Theatre Royal, Stratford East "Only the forgotten are dead." It is such a quietly spoken aphorism, that it takes a while for its full horror to sink in. The words are spoken in Brighton Pavilion in 1915 by a wheelchair- bound Indian soldier whose leg is about to be amputated and who would rather die in the trenches than stay in England. By this stage, what seemed a palatial hospital for Indian volunteers has turned into a military prison. Initially cheery Uncle Sagar (excellent Sandeep Sharma), whose four compatriot friends have been sent back to the front, has grown bitter. The line powerfully conveys the rebuke inherent in Kulvinder Ghir and Nasser Memarzia's play: not only did the English treat the volunteers as cannon fodder, they also forgot them.
Much of the rest of the play lacks this subtlety. The first encounters between natives and Indians afford some gentle comedy; Ahsen Bhatti's Javed enthuses about London, "They charge you 4p for the toilets - and no bargaining!" But they also give rise to crude caricatures of the English: "You're so different, aren't you?" gawps the Mayor of Brighton. It's the otherness that draws the shy Charan (Ashok Kumar) to "Memsahib" Ellen, a Suffragette, causing locals to fret and barriers to go up. From then on, individual fates lose their shape in the wider darkness.
When the mud-fronted stage reverts to a trench and you are read the real, censored letters of those who were betrayed by King and Empire, it becomes apparent that a strong factual foundationalone is not enough to resurrect feeling.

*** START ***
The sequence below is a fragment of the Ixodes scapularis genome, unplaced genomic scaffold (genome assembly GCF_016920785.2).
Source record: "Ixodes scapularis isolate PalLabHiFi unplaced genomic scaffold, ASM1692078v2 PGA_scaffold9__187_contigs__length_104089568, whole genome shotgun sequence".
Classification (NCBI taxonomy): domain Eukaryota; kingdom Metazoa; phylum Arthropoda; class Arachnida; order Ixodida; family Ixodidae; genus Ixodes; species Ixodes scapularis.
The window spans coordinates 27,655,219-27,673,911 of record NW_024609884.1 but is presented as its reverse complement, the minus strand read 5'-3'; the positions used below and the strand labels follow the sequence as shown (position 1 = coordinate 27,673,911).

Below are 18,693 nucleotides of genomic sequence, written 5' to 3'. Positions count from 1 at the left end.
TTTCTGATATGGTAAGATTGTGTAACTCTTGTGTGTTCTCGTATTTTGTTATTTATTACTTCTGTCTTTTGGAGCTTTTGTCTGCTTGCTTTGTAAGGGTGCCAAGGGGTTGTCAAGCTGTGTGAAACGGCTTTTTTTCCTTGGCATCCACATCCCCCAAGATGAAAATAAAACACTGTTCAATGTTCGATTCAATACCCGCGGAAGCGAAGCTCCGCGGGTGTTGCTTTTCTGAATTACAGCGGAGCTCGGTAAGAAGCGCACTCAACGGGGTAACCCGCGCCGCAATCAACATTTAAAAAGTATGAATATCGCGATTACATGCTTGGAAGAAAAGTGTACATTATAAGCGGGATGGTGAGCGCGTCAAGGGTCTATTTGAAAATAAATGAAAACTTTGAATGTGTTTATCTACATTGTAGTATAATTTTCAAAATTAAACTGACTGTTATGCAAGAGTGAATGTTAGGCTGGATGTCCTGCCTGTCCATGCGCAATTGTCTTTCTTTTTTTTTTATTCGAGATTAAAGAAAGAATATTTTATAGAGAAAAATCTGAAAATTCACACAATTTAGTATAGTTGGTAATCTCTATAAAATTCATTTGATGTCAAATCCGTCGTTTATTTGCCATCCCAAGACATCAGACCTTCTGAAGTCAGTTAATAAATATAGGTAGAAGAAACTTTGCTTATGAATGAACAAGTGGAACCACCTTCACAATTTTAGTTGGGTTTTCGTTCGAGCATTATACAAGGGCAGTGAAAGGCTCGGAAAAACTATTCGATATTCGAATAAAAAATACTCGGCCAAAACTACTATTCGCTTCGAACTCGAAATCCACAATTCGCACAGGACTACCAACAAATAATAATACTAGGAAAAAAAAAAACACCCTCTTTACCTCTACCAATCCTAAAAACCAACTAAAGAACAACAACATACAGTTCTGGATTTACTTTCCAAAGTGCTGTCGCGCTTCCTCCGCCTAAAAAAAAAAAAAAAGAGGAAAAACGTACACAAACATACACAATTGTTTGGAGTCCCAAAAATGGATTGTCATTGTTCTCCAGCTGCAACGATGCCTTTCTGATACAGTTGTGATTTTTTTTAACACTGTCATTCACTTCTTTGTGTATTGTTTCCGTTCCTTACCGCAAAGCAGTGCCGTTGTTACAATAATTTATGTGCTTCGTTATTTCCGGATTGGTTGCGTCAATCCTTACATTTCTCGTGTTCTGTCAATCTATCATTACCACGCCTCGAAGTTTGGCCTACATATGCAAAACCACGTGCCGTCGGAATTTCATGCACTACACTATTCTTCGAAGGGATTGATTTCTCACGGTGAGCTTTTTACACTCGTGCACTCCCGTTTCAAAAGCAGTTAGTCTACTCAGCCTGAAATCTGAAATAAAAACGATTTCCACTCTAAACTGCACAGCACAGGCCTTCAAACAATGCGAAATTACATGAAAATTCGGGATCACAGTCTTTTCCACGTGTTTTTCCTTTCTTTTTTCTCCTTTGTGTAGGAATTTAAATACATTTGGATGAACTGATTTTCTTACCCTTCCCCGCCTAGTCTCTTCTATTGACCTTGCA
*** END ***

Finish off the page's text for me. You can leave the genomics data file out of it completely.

There are times when you want to throttle the central characters of Goldoni's The Lovers, a 90-minute-long tiff. The only moment of reflection comes when jealous Eugenia remarks: "Lovers hurt each other - that's how it is." It's a measure of the strength of Nicola Walker's finely tuned performance - and of the production - that she catches a sincerity of tone at the same time as she articulates a truism. She makes a point, and gets a laugh.
It's a high gag count that director Roxanna Silbert covets most. With comic precocity, the young cast trampolines on to the stage and delivers lines with such throwaway staccato that what is at stake becomes equally disposable. Abigail Dulay, Darren Tunstall, Thomas Fisher and lover David Sant exploit frilly period costumes and shrill mannerisms to the full. "I can't believe I'm doing this," says Eugenia, as she bounces up and down in time to an argument. By the time she arrives at the uneasy equilibrium of "I love you and you love me", there's no vestige of doubt left that playing hard-to-get is all the pair have in common.Reuse content